Scene Perception
Oliva, A. Chapter in the New Visual Neurosciences. Eds John S. Werner and Leo. M. Chalupa


Visual scene perception is the gateway to many of our most valued behaviors, like navigation, recognition, and reasoning with the world around us.  What is a "visual scene"? What are its properties? Is scene perception different than object perception? Operationally, a visual scene can be defined as a view in which objects and surfaces are arranged in a meaningful way, for example a kitchen, a street, or a forest. Scenes contain elements arranged in a spatial layout and can be viewed at a variety of spatial scales (e.g. the up-close view of an office desk or the view of the entire office).  As a rough distinction, one generally takes action upon an object, while one usually acts within a scene.

One paradoxical feature of visual scene analysis is that the complex arrangement of objects and surfaces in the world creates the impression that there is too much to see at once. How can so much visual information be processed and understood in a timely manner? Remarkably, we are able to interpret the meaning of multifaceted and complex scene images- a wedding, a birthday party, or a stadium crowd - in a fraction of a second! (Potter, 1975). This is about the same time it takes a person to identify that a single object is a face, a dog or a car (Grill-Spector & Kanwisher, 2005; Intraub, 1981; Thorpe, Fize, & Marlot, 1996). An unmistakable demonstration of the brain's prowess in visual scene understanding can be experienced (and enjoyed!) at the movies: with a few rapid scene cuts from a movie to form a trailer, it seems as if we have perceived and understood much more of the story in a few seconds than could be described later in the same amount of time. Perceiving scenes in a glance is like looking at an abstract painting of a landscape and recognizing that a “forest” is depicted before seeing the “trees” that create it (Navon, 1977).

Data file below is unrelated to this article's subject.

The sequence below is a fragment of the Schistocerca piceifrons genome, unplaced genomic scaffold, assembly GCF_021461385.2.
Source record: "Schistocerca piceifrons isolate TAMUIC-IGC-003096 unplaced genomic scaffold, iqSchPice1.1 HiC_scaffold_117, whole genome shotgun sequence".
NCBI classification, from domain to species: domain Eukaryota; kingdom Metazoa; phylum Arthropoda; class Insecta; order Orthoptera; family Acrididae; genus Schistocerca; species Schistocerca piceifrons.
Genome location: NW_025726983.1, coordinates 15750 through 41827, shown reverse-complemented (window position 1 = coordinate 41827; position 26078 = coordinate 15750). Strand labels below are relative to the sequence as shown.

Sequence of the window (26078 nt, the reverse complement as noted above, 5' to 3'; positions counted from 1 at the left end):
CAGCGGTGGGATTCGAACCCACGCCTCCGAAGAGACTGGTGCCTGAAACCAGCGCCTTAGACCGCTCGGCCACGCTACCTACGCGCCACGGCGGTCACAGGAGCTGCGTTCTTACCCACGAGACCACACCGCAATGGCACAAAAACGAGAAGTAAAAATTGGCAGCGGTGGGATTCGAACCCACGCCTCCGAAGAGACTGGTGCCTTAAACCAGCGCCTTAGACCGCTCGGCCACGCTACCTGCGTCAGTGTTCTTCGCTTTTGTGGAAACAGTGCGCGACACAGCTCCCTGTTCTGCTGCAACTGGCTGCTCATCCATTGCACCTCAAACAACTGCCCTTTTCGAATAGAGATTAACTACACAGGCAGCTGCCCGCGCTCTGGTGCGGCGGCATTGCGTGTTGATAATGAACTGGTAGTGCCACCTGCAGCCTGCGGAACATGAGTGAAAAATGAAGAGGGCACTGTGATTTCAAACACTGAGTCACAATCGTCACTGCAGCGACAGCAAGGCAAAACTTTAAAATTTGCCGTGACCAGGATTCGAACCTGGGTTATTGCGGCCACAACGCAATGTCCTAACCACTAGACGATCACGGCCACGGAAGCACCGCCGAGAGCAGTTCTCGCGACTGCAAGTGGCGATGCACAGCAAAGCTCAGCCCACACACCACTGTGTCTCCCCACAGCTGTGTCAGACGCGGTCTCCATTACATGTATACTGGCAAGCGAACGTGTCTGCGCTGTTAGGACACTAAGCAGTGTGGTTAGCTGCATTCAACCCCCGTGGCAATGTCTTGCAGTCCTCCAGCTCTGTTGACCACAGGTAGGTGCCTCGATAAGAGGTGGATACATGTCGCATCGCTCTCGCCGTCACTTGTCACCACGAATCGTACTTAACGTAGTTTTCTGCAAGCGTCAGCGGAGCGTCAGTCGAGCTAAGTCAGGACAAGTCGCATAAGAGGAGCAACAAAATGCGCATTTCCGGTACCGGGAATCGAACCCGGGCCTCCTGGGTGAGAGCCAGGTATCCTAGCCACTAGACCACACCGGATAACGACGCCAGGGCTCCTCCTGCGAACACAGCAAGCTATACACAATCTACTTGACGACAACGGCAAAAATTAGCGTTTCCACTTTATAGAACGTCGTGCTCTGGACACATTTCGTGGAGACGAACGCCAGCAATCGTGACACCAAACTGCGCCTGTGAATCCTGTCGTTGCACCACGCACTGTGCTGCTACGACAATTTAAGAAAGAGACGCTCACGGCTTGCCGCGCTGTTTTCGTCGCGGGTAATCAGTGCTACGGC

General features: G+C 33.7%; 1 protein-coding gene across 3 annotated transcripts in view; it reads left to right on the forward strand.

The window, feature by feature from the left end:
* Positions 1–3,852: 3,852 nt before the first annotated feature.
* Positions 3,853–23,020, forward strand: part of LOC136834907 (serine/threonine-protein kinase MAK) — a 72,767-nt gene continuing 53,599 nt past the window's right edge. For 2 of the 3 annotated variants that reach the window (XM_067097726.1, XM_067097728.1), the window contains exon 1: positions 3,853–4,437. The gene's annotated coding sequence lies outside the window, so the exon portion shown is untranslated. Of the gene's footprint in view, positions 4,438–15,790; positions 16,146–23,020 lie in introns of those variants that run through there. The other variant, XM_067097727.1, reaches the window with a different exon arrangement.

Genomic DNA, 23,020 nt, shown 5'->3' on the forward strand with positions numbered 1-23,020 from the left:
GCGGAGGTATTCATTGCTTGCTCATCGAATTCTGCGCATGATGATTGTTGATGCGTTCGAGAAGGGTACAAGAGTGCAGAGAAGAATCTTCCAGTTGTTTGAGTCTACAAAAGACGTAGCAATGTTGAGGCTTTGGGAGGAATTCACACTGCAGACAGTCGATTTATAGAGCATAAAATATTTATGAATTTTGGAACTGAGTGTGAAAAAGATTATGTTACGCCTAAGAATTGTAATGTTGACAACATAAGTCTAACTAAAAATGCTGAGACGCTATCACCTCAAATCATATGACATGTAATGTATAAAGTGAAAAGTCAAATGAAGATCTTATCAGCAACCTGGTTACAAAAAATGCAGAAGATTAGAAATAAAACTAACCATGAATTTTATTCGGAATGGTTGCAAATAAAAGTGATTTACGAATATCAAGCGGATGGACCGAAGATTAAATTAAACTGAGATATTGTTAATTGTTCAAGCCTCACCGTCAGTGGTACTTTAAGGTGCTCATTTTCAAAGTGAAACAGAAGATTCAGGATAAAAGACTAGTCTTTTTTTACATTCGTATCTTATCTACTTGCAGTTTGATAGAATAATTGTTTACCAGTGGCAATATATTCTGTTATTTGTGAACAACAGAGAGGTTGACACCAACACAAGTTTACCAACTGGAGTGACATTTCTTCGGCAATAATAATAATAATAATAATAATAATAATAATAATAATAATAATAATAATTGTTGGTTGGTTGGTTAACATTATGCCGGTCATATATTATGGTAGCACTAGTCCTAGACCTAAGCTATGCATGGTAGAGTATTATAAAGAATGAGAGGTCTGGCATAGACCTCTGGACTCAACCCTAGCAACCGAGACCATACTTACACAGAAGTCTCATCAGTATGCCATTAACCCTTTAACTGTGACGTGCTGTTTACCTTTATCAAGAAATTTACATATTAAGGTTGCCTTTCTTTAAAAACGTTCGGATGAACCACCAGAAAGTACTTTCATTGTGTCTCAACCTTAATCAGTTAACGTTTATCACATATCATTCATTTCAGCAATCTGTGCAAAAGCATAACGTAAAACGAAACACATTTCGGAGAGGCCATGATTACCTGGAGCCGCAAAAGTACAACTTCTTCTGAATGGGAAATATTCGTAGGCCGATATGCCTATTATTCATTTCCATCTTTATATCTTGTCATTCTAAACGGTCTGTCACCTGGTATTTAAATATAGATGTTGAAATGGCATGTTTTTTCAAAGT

This chapter reviews research in the behavioral, computational and cognitive neuroscience domains that describe how the human visual system analyses real-world scenes. While we typically experience scenes in a three-dimensional physical world, most studies are conducted using two-dimensional pictures.  While there are likely important differences between perceiving the world and perceiving visual scenes via pictures, this chapter describes principles that are likely to apply to both mediums (for a review, see Cutting, 2003).